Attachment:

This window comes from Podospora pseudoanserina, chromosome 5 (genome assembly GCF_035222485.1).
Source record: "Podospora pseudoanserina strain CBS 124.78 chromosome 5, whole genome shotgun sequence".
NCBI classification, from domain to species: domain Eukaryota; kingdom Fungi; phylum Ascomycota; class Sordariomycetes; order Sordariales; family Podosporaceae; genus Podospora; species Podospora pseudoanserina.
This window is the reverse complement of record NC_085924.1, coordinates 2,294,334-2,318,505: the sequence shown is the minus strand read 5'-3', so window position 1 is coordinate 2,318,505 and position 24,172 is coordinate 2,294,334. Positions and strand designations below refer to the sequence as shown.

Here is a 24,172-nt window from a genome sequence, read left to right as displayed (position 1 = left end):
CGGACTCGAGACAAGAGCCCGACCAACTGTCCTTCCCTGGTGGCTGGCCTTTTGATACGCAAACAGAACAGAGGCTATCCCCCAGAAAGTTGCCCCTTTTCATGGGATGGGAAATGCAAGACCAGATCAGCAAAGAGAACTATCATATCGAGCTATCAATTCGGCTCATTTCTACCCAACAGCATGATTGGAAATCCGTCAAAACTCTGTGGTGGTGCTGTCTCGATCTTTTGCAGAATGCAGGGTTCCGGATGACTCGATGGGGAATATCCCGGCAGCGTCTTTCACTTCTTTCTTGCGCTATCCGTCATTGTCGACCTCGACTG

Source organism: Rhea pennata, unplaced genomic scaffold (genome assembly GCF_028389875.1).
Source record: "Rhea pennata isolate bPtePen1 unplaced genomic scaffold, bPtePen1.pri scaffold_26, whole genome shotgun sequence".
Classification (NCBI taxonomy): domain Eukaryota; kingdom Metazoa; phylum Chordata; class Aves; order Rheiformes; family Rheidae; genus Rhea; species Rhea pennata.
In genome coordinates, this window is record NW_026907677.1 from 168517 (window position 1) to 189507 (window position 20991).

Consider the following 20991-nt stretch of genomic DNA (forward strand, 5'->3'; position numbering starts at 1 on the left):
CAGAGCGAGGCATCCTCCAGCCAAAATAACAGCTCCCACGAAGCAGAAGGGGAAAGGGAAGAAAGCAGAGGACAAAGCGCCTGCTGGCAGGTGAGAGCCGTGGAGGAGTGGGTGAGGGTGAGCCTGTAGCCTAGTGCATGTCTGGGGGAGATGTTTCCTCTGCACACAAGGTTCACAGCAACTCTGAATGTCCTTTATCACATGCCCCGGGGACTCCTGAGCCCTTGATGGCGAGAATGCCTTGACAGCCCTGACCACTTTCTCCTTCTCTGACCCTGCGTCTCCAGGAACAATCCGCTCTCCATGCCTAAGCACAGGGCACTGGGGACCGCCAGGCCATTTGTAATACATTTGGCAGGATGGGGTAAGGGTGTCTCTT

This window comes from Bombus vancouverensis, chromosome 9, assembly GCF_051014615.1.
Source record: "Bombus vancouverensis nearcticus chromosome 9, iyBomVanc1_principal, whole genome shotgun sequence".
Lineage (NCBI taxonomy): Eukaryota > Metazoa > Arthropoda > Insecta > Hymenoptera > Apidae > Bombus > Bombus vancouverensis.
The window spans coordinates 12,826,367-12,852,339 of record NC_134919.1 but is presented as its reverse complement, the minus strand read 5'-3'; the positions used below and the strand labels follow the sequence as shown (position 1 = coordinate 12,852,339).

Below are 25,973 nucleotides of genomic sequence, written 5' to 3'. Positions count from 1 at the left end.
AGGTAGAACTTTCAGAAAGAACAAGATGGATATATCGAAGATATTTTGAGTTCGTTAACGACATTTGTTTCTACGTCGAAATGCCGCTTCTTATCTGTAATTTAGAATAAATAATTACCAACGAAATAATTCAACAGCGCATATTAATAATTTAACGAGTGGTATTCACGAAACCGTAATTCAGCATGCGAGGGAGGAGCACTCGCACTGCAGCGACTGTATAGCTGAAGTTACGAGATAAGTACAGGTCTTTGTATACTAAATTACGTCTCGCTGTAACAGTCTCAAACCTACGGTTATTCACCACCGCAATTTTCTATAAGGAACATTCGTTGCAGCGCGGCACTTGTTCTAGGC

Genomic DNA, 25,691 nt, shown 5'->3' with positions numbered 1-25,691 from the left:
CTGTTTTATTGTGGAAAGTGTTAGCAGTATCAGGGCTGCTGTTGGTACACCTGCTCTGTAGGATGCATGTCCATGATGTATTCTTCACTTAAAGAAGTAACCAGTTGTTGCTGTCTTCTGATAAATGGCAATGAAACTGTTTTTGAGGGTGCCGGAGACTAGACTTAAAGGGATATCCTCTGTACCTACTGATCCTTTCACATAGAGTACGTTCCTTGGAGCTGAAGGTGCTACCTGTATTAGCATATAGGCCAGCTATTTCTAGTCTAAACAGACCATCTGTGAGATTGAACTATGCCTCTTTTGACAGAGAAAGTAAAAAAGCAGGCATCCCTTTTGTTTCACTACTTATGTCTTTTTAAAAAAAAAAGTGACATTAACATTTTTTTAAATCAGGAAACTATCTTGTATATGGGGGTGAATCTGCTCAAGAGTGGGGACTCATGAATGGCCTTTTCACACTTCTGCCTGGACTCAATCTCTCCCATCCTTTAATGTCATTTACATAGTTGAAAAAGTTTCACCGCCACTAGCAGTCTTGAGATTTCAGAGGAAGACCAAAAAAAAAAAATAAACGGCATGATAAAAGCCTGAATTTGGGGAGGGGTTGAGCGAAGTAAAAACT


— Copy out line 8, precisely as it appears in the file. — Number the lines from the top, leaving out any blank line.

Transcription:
Source record: "Rhea pennata isolate bPtePen1 unplaced genomic scaffold, bPtePen1.pri scaffold_26, whole genome shotgun sequence".